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Blind spot monitor is extremely beneficial for me. It has helped me tremendously at nights where it’s hard to see a black car next to you with your actual eyes.

Though, blind spot monitor has failed me a couple of times where the orange light never came on while a car was in the blind spot territory

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Provided they also list the expected repair costs if the function fails, fair point. New car buyers would have no one to complain to except themselves. Want to dance? Pay the piper.

They don’t, the last sentence in each vehicle review states which safety features are standard equipment and sometimes something like “unfortunately XX system is only available on upper trim levels”.

Toyota and Lexus made most of their safety systems standard a few years ago and the safety offerings for each vehicle are pointed out in CR for consumers to compare.

Safety systems have their appeal until the owner discovers there are two $600 blind spot monitor modules located behind the rear bumper cover that can be knocked out of alignment with a shopping cart.

For the lane keep assist, I have replaced a few of those vibration modules that alert the driver when the vehicle crosses over a lane stripe. When the vibration module fails there are warning messages displayed in the instrument cluster.

Also, each time a windshield is replaced, the forward recognition camera must be calibrated.

You get extra points for following the instructions. There is a reason the blind spot indicator lights are located in the side view mirrors.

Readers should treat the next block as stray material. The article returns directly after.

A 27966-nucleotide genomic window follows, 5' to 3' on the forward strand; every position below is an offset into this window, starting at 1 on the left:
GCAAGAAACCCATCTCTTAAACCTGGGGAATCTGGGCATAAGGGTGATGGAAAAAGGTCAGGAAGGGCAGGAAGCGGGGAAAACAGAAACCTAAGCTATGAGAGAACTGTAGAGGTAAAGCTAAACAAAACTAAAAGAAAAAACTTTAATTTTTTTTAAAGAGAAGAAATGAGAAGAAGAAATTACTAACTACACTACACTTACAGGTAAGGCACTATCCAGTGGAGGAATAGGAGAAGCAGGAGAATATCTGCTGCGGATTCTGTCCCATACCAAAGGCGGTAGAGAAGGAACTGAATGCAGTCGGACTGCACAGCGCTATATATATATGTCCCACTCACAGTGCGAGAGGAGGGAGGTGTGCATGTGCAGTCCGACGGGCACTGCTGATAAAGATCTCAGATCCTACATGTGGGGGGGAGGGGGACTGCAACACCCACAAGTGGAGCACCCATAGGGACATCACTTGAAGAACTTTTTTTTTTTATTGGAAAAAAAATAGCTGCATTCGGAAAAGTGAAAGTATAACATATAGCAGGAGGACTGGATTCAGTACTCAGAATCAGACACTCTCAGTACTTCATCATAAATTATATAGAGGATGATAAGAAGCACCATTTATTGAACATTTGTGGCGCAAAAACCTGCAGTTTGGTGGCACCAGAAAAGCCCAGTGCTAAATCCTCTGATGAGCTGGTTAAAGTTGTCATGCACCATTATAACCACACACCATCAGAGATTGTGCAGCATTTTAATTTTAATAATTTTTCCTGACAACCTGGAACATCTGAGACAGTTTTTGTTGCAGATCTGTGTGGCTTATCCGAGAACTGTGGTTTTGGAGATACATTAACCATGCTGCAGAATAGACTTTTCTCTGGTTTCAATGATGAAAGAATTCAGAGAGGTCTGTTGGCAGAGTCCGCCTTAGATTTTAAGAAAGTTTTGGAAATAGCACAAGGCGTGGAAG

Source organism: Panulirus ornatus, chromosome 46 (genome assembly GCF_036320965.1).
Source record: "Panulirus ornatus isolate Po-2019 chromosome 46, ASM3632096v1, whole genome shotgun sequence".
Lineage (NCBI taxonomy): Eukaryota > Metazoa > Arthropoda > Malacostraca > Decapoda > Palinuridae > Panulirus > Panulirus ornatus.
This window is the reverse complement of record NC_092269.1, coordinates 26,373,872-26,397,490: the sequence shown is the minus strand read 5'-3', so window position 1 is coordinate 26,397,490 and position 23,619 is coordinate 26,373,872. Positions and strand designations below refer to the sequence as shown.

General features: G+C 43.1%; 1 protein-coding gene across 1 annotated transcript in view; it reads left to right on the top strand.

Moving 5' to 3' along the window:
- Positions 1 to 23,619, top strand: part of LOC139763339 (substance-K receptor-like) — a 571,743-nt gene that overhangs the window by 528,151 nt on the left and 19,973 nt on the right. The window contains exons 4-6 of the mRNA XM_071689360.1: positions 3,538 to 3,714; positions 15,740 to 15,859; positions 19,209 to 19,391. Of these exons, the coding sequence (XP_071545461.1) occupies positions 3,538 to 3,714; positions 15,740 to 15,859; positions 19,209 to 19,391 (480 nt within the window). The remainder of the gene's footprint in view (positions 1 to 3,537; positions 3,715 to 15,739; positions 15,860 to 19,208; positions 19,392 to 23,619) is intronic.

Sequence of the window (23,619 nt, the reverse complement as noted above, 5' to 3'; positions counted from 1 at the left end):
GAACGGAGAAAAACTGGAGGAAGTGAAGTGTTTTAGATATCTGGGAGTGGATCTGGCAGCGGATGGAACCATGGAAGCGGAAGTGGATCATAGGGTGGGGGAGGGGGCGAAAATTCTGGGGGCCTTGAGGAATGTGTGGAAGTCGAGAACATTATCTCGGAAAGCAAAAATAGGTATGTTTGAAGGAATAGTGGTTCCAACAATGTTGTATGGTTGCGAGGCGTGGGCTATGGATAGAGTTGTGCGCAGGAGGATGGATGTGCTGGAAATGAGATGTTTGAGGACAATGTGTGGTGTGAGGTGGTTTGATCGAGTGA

Sure, but there’s still the blind spot even if you visually check. I know “proper adjustment” helps. But I always put fish-eyes on my sideviews (I hate turning my head). Admittedly, use of them is trickier at night and esp if it’s raining. But I rarely do a head turn while driving. (I also pay constant attention to traffic behind me, and what people are up to).

Here’s a thought…my SAAB convertible - because of the top - has a blind spot on the passenger side even if you turn your head. The last 1/4 or so of the passenger side mirror is bent outwards to be a blind spot mirror. It’s distorted (as all of these things tend to be). But why cars are normally equipped with blind spot mirror tricks, such as on the SAAB, is a mystery to me. It’s not even that hard to even have rear views with bent out sides.

I’m not a neo-luddite / technophobe. But even if I have the detectors/sensors, I’ll always want to trust my own eyes instead. It’s possible with better mirror designs.

For sure, but I have to wonder about a car manufacturer who can’t engineer or build a vehicle where the tail lights don’t leak.

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Does fish eye lens help ?

Because I hate turning my head all the way around too because of my back problem.

To me they’re worth their weight in gold - because, yeah - it means I almost never need to turn my head. (Luckily, dirt cheap stick-ons are readily available at most any place that sells auto stuff, so no paying for gold involved).

I’ll also say, tho’, that on multi-lane roads I’m obsessive about always keeping track of the traffic behind me. So I often don’t even need to check the fish-eye as I already know everything about what’s going on behind.

The tricky parts:

  • they have to distort (the old “objects in mirror are larger than they appear”), so you might have to get the hang of them to make them easy to use. Just like with the convex passenger side-views you have to get the hang of judging real distances.
  • at night, and especially in the rain, it is far more difficult to judge the actual position of trailing cars. This is mostly because now all you have to judge by are two gleams of the headlights. The time I’m mostly likely to just turn my head is merging onto a busy highway on a rainy night.
  • size matters. “Fish-eye” is really a direct reference to little round ones. But the smaller they are, the trickier it gets. But they come in different shapes and sizes. Shop around and play with them in the store. And/or search online. The more general term would be “blind-spot mirror.”